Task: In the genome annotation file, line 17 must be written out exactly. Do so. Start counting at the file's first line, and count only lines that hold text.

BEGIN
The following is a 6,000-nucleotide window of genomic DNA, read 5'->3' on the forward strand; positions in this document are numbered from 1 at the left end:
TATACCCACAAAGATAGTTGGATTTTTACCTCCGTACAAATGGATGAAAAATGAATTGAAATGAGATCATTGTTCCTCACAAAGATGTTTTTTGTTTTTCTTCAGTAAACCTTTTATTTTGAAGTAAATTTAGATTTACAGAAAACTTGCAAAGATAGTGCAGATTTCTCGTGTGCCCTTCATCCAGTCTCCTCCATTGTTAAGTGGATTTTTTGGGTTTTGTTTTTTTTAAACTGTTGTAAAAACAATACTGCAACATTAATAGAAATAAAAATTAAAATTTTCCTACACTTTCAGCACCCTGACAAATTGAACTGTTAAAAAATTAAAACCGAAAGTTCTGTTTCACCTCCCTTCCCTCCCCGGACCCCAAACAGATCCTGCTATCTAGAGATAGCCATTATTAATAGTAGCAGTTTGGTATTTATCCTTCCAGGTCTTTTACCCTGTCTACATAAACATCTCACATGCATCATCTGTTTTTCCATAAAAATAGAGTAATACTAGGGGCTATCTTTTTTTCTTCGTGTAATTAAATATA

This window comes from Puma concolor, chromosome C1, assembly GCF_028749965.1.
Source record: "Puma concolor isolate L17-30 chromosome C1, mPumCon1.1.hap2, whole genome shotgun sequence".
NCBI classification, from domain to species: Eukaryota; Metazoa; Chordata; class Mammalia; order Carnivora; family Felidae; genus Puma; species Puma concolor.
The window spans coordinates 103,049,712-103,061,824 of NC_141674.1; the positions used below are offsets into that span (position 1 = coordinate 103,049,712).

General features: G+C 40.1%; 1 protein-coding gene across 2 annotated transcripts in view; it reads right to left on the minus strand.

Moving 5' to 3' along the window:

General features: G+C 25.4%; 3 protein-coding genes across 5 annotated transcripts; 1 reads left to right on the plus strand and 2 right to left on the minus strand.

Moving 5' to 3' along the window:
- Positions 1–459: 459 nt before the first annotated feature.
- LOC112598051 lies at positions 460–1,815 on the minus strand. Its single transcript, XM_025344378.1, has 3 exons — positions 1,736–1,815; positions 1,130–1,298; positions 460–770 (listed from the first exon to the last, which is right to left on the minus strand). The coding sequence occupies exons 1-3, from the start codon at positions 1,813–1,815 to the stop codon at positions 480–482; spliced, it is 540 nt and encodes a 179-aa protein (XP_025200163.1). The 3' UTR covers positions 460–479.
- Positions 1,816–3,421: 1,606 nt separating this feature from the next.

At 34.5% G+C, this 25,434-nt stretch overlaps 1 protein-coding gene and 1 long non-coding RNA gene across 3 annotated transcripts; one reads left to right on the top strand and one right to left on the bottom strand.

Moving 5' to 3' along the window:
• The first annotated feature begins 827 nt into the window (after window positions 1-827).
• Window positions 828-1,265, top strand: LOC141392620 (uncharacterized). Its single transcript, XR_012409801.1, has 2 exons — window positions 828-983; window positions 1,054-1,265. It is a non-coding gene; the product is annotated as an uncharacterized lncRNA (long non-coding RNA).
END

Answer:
• Window positions 828-1,265, top strand: LOC141392620 (uncharacterized). Its single transcript, XR_012409801.1, has 2 exons — window positions 828-983; window positions 1,054-1,265. It is a non-coding gene; the product is annotated as an uncharacterized lncRNA (long non-coding RNA).